These are the requirements needed to be Buy Box eligible, but there are other essential elements that you need to be aware of if you want to increase the chances to be in the Buy Box:
- There is a Buy Box for New Items and one for Used items.
If you want to be featured in the main Buy Box, the product needs to be in New condition. But you might not be aware that there is also a Used Buy Box. New items and Used items are treated separately by Amazon, so the two Buy Boxes don’t affect one another.
- Amazon usually applies a Buy Box Rotation
You might think that the Buy Box race usually ends up with a fixed winner and the other sellers will just need to settle for the “Other offers” page. However, the situation is more flexible and instead of a clear Buy Box winner, Amazon prefers to have a bunch of sellers sharing the Buy Box at a similar price.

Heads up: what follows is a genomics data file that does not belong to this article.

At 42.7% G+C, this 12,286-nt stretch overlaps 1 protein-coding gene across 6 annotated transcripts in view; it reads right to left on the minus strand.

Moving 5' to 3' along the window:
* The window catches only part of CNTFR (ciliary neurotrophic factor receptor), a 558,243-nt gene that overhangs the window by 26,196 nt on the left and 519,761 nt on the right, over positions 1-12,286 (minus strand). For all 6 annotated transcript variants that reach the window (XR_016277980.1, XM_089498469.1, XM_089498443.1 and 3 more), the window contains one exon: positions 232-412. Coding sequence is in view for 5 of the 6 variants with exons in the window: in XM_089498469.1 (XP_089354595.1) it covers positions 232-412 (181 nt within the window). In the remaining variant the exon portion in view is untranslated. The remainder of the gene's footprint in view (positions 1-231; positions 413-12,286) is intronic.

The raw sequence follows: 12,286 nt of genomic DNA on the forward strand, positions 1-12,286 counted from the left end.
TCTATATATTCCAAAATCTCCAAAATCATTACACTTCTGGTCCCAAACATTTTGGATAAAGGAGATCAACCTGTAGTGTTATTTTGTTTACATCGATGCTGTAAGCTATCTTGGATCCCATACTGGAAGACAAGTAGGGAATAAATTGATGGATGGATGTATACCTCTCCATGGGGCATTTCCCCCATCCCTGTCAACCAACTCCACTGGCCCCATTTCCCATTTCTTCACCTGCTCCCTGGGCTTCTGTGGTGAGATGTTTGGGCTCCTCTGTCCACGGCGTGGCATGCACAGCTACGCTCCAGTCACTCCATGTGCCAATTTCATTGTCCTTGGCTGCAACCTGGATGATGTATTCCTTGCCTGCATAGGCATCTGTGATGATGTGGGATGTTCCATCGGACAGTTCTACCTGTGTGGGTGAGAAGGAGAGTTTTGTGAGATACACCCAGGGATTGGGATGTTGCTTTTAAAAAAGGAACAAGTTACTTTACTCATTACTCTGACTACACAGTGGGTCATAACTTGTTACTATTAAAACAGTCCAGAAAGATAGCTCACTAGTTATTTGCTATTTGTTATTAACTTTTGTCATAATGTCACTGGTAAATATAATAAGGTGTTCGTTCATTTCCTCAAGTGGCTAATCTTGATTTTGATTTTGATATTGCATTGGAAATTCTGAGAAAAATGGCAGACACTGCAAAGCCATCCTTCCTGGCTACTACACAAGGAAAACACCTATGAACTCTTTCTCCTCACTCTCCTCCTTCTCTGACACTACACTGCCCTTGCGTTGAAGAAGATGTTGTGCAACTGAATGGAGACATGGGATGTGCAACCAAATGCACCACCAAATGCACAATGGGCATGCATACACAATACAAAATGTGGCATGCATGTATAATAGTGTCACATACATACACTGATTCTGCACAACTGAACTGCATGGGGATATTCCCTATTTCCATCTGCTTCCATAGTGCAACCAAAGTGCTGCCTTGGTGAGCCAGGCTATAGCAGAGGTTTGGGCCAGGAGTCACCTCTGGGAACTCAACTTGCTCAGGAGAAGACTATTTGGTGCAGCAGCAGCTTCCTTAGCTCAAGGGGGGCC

When Amazon’s algorithm believes that multiple offers are worthy of being in the Buy Box, it will periodically rotate which seller stays in the Buy Box, so that everyone will have the chance to sell.
- FBA offers have priority. Unless Amazon creates a Double Buy Box…
Though it’s not a requirement, it’s highly recommended that you use Amazon’s FBA fulfillment service to gain an advantage over other sellers. It’s not far-fetched that Amazon promotes products of its own or the products that use Amazon’s FBA service. This reassures them that the product will be delivered on time and with the stellar customer service they are famous for.
However, lately, Amazon has been assigning two Buy Box winners on some listings. Generally, one is an FBA offer and one is a Seller–Fulfilled offer.
Amazon is trying to be more flexible with their buying options, in order to offer the best solution for every buyer. If you are not a Prime member, for example, you might just want to purchase at the cheapest price.
- The Buy Box is turning Regional
Amazon renewed flexibility can also be found in its attempt to add physical location into the mix. If your inventory is in an Amazon Fulfillment Center near a buyer, you have a better chance to be in the Buy Box when he visits the product page, as cost and speed of delivery is greatly reduced thanks to proximity.